Whether or not you find wisdom in that sort of thinking determines, I suppose, whether you think that inclusion of the alternate version was intriguing or annoying. But whatever your reaction might be, I think you’d find it interesting to re-watch the film after seeing it through once, and noticing the relevance of some things that hadn’t been evident the first time around, especially in Pi’s relationship with Richard Parker. Beyond that I’d speculate that maybe the main reason the author decided to include the episode of the carnivorous island was to make it clear that there were still mysterious occurrences of a sort that the seemingly-more-factual alternate version couldn’t handle.

    • Thank you for offering your insights having read the book. You make some fascinating points and I’m now inspired to re-watch the film again.

      Incidentally, this might be a bit off subject, but since you did read Yann Martel’s 2001 novel, I’ll mention that there’s another book called Max and the Cats which is a 1981 novella by Brazilian writer Moacyr Scliar. It received some attention in 2002 since Martel’s book appears to borrow elements from Scliar’s text.

      • I took your suggestion and read “Max and the Cats”. As you know, it was written in 1981, long before “Life of Pi”, and it DOES have a couple of striking similarities; but I don’t think it adds anything of interest to the book or the movie.

        Max is the protagonist of the short (115 page) novel. He sails from Germany (cf. India) seeking a new life in Brazil (cf. Canada). The cargo of the freighter he’s on includes a group of zoo animals. When the ship sinks, Max scrambles onto a dingy and hauls in a box that drifts by, only to have a jaguar leap out of the box into the boat with him. He manages to maintain an uneasy truce with the cat by providing it with food, until, after a brief time, he finds himself rescued and the jaguar no longer in evidence. There’s a later suggestion that the jaguar MAY have only been the product of his mind. Along with some other cats that figure in the story, it seems to be symbolic of something – I’m not sure what: maybe irrational fears Max is struggling to overcome and which he ultimately succeeds in doing.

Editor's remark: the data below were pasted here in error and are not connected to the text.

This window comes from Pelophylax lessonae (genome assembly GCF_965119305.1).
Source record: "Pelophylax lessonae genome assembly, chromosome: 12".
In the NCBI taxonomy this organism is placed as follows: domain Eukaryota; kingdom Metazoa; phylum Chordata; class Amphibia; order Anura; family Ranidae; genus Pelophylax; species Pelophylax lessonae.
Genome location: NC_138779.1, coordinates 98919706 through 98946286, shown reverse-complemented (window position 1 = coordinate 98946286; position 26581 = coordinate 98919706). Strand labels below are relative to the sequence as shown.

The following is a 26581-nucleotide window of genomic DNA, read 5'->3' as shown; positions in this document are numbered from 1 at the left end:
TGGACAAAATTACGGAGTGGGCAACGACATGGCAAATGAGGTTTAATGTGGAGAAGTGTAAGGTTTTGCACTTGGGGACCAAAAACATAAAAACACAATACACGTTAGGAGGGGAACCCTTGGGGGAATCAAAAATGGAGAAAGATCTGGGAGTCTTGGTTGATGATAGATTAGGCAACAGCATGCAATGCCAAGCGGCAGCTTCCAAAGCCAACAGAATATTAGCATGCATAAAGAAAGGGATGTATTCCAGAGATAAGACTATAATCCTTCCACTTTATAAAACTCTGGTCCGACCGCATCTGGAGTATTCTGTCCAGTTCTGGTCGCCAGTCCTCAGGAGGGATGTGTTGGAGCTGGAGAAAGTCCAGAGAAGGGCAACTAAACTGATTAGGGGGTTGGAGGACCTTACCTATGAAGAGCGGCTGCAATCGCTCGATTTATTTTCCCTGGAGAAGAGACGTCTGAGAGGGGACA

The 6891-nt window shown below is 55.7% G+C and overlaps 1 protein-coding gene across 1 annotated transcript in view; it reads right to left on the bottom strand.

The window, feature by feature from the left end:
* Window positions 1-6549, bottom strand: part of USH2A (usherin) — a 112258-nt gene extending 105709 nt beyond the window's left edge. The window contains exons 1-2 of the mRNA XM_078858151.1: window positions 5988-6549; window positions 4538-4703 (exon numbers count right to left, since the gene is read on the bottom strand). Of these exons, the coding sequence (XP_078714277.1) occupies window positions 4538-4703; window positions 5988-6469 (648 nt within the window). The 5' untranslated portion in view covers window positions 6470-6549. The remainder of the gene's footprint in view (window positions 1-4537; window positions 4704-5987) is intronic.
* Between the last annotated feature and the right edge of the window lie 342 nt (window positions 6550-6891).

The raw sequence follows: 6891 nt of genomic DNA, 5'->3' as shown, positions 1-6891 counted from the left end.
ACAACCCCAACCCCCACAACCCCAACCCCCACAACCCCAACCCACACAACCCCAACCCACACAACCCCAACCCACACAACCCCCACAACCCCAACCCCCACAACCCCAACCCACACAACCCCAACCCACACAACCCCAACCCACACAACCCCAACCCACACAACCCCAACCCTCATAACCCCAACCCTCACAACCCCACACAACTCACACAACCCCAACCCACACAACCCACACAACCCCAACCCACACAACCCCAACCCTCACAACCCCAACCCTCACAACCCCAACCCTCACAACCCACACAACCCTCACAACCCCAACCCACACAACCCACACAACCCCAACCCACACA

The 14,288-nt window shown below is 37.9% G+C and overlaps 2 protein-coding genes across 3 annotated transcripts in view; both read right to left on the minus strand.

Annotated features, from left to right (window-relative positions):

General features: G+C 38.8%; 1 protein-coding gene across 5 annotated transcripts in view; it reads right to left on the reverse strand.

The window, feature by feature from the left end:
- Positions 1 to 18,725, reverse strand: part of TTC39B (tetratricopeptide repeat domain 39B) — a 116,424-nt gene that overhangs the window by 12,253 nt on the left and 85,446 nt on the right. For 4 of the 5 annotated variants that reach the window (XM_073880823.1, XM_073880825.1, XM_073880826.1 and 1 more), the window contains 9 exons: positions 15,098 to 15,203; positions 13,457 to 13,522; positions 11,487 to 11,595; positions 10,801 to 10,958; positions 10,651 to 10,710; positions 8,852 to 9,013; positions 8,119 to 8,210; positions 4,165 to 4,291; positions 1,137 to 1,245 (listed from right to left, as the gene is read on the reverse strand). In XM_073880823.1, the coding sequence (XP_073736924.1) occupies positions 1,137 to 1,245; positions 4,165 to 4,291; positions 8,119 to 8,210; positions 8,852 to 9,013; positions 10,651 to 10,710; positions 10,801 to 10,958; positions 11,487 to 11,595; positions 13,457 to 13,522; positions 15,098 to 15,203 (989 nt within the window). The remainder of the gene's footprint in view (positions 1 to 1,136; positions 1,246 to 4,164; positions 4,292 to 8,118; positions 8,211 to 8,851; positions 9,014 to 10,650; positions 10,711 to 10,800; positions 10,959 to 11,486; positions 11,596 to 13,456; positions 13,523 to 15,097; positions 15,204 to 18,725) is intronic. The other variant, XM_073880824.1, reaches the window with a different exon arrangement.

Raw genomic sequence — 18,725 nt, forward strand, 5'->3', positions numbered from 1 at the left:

In most respects the stories are quite different. “Max” has none of the qualities that made “Pi” as interesting as it was — in spite of some of the latter’s unnecessary digressions. “Max” is episodic, jumbled and uninvolving. The main character is unlikeable, his chief distinction being an obsession with Nazis, which he manages to overcome only by inducing the death of somebody who’s been accused of being one! Beyond that, the book has none of the philosophical curiosity of “Pi”; and rather than inviting consideration of God, if anything, the author seems dismissive of religious belief. Plus which the ending is sufficiently dopey that you wind up asking yourself, “what did I read this thing through for?”

        Anyway the coincidences are sharp enough that you’re tempted to think Martell read “Max” before he wrote “Pi”, but (thank heaven!) he didn’t rely on it for more than a couple of plot triggers. Interestingly enough, Martell is quoted on the back of the book (a 10th printing of “Max” from 2003) as saying: “I am indebted to Mr. Moacyr Scliar for the spark of life,” – whatever THAT may mean.

      • Martel has offered that his book’s premise came in part from reading a book review of Moacyr Scliar’s 1981 novella Max and the Cats. Most people have come to same conclusion as you. Although there are some striking similarities, the overall gist of each book is quite different.

        Thanks for your insight!